Motti Haziza, head of the Pri Hagalil employees' union, called on the tent protesters on Tel Aviv's Rothschild Boulevard to come to Hatzor in the Galilee and demonstrate with them against management's plan to dismiss several dozen workers.
"This is where the real social struggle is," Haziza said. "People are fighting here for their lives, for bread, for their right to support themselves."
"We will block Highway 90 and march to the homes of the prime minister and finance minister," he said.
At a workers' meeting yesterday, Haziza said he was cutting off all communication with management and was returning the dismissal letters that the union had received for 58 workers, at the behest of Histadrut Labor Federation Chairman Ofer Eini.
"We will not agree to have workers pay a heavy price because of a dispute between the government and the [factory] owners," said Eini. "As far as we're concerned, a solution is possible, and we will not agree to firings until all efforts have been made to find a solution."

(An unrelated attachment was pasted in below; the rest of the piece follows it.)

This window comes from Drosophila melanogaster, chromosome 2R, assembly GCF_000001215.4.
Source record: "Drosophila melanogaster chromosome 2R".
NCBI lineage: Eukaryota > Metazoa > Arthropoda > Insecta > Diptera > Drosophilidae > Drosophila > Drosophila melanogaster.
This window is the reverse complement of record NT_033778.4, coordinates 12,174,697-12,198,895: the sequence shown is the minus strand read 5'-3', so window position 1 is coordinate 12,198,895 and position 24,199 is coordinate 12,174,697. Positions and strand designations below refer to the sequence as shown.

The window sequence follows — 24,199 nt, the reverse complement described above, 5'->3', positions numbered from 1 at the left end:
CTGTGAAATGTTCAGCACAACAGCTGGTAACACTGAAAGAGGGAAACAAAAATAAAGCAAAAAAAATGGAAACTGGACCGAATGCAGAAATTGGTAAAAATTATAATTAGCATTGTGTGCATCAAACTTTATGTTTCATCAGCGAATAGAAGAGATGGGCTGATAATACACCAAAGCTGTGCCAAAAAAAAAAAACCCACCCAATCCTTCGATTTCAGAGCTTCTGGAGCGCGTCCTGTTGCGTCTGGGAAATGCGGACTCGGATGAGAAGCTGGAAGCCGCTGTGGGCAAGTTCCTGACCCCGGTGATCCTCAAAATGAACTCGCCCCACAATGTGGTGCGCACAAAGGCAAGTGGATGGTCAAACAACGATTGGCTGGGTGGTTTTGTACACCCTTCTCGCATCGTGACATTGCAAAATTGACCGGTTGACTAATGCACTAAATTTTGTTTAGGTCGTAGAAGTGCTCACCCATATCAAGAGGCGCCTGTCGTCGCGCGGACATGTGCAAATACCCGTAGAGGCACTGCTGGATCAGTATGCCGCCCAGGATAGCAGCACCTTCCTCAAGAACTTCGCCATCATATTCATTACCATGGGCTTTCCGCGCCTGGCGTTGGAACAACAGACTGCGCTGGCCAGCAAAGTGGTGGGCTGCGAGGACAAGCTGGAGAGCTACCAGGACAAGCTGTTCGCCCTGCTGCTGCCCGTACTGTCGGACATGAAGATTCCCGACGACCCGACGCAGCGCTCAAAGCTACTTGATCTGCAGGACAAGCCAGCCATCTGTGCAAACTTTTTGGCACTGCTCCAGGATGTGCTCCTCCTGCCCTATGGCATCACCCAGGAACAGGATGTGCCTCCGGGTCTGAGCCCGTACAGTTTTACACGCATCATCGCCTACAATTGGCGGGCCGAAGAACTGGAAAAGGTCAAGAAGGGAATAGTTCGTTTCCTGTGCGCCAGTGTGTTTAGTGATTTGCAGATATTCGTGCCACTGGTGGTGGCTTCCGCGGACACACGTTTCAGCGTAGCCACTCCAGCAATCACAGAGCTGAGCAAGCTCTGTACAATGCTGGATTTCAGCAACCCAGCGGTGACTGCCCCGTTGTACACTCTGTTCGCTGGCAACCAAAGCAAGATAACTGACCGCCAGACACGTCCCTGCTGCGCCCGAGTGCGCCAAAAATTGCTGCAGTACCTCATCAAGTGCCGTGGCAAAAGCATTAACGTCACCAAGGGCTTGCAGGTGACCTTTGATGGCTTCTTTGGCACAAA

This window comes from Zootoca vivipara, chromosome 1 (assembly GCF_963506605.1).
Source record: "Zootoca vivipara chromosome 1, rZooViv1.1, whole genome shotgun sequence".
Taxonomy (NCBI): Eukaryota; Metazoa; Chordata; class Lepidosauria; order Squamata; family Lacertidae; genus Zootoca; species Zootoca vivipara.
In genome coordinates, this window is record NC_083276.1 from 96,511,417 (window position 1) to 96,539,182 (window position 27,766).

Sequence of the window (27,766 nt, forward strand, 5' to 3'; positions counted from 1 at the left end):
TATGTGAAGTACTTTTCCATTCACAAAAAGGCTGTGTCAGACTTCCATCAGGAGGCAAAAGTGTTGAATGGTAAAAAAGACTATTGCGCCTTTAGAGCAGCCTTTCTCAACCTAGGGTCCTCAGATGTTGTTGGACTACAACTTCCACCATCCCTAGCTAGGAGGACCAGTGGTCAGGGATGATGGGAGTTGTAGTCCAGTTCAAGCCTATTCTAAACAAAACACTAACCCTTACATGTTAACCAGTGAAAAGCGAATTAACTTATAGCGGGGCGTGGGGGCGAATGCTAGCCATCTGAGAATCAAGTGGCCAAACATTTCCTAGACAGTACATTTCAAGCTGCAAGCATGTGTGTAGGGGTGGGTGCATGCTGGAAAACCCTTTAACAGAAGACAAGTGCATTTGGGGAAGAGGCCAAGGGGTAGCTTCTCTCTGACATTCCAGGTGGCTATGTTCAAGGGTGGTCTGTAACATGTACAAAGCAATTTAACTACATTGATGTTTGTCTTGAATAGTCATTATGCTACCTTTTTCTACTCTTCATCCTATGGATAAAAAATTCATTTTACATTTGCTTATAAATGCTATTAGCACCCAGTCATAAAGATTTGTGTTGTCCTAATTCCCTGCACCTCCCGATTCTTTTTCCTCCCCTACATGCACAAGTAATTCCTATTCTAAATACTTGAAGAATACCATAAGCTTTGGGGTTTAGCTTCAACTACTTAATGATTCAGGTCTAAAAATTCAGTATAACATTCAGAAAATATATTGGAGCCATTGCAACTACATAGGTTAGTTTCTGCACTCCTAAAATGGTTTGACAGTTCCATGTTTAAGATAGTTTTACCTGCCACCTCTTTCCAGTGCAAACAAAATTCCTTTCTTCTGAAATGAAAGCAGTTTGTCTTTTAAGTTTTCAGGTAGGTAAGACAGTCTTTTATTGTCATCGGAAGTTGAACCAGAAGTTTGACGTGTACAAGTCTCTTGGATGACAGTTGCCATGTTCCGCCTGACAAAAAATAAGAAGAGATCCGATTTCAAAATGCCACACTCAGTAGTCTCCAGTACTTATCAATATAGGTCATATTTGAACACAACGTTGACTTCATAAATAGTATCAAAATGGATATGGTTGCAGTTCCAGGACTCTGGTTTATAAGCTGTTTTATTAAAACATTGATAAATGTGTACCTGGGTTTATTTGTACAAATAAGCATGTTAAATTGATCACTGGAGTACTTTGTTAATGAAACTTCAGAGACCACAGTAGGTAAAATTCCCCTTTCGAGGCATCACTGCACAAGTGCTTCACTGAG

Pri Hagalil's management had already informed Histadrut that another 60 workers were to be fired in two weeks, but later said it would suspend that action following a direct appeal from Industry, Trade and Labor Minister Shalom Simhon.
Talal Heib - a 41-year-old married father of three from Tuba-Zangaria - has been working at the factory for 26 years and says it appears he is among those being dismissed. He is a department manager who says he earns NIS 7,000 a month, including overtime and night shifts.
Heib said that the factory employs 40 permanent workers from Tuba-Zangaria and dozens of others on a seasonal basis.
"Even now, there's barely any [other] work for village residents," he said. Two and a half years ago, the factory nearly closed after it ran into financial difficulties, but it was purchased by Zaki Shalom and Mordechai Kuperly, the owners of the Hatzi Hinam grocery chain.
They invested some NIS 87 million in the factory, but claim they did not get the subsidy they were promised from the government's Investment Center, which they claim was to be 24 percent of their investment.
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